Parking my 4Runner on the side of the road, I unbuckled my seatbelt and made a point to leave my phone where it was. I walked around the car and leaned against the passenger door, and took my first deep breath of the day.

From my vantage point, I could see every part of Riverside. I could see for miles. I could see all the way to the mountains. I could see the intricate interchanges of the 60, 215 and 91 freeways. I could see the campus of UCR below me. I could see countless baseball and football and soccer fields. I could see every car on the freeways, yet I was far enough away that it was still quiet on my perch.

I would never say it was peaceful. It was simply a feeling of resolution.

It felt as if I had spent the previous seven months on a speeding freight train on tracks that went up and down mountains and around sharp turns and through dark yet short tunnels—like the videos you see when researching tourism spots in Switzerland—just with the destination in mind of “unknown.” And it seemed the destination was finally coming up. But instead of approaching a physical stop on the line, it was just a point where the tracks ceased—a bridge that was out, if you will.

All in all, I still felt as if I had plenty of time. The train would not reach the bridge for some time so I could still enjoy the benefits of being on a nice train. Right? I could enjoy the plush chairs and the view going by. Yes?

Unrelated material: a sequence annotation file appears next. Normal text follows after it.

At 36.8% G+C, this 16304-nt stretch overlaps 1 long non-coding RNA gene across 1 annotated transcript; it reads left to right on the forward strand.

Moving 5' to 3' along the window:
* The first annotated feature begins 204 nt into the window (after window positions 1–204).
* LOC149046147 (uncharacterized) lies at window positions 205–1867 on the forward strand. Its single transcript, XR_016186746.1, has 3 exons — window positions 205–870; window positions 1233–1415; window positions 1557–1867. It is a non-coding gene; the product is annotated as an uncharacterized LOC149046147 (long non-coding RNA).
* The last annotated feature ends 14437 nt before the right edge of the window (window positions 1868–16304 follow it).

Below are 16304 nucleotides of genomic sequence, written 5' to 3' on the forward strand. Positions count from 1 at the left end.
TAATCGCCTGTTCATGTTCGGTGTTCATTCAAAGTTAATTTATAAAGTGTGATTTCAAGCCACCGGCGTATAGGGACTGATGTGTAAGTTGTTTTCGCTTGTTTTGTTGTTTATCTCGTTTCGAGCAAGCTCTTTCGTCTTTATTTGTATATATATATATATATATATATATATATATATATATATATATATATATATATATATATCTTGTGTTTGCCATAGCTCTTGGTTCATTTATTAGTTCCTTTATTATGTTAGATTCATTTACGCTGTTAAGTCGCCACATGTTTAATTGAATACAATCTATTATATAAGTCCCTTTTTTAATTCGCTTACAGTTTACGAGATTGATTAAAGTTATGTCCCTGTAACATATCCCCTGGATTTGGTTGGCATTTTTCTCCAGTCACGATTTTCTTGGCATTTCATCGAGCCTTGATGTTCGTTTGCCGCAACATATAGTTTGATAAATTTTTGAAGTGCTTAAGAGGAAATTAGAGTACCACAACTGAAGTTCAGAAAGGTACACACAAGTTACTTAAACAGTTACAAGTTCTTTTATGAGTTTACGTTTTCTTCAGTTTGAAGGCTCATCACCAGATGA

Thinking about all of this up on my perch in Box Springs Park brought an image to mind…the sinking scene from “Titanic.” Especially the part where the orchestra decided to keep playing. They were helpless; the least they could do was play their instruments until the end. They knew the end was coming and they just kept playing.

For me, there was nowhere left to go. There was nothing left to give. The downed bridge was coming up and all I could do was prepare myself and enjoy the moments of peace I would have until then. I had become the orchestra on the Titanic, just waiting.

There was no anxiety. There was no uncertainty. Just an arrival at resolution. I was resolved that nothing would change, nothing would get better or worse. I was resolved that the train would eventually crash, but I did not know when.

There was no heat in my chest as there was with sorrow. There was no ultimate sadness as there was with discouragement.

Just resolution.

I climbed back in my car, turned it around and began driving home. I did not feel better. I did not feel worse. Simply felt at the end of my rope, the end of my line. Nothing more, nothing less. The world was a numb place and I had learned to accept it.


The World was a numb place and I had learned to accept it.


As my train approached the no-longer-there bridge, I knew the fall would be frightening, I knew the landing would be painful. But I had to believe the fall would be the right thing, because it would bring the next journey, it would end the numbness by way of intense pain. And I was OK with that.

I was resolved.

The physicality of sorrow—it’s healthy to feel it

A bomb. An anvil. A wounded gazelle. A straw and the camel’s back.

This is what sorrow felt like. It resembled heaviness. In one instant, everything I feared came true.

I had given everything I could give. I had run my race with maximum effort and I was running on steam. The tunnel vision was so bad by the time I gave up, dropped and hit the ground, that I had lost sight of the finish line. I was not even sure I crossed it.

I was in my car. The weight of the world was on my shoulders and it pressed me into my seat. I could no longer move. I was trapped. Stuck.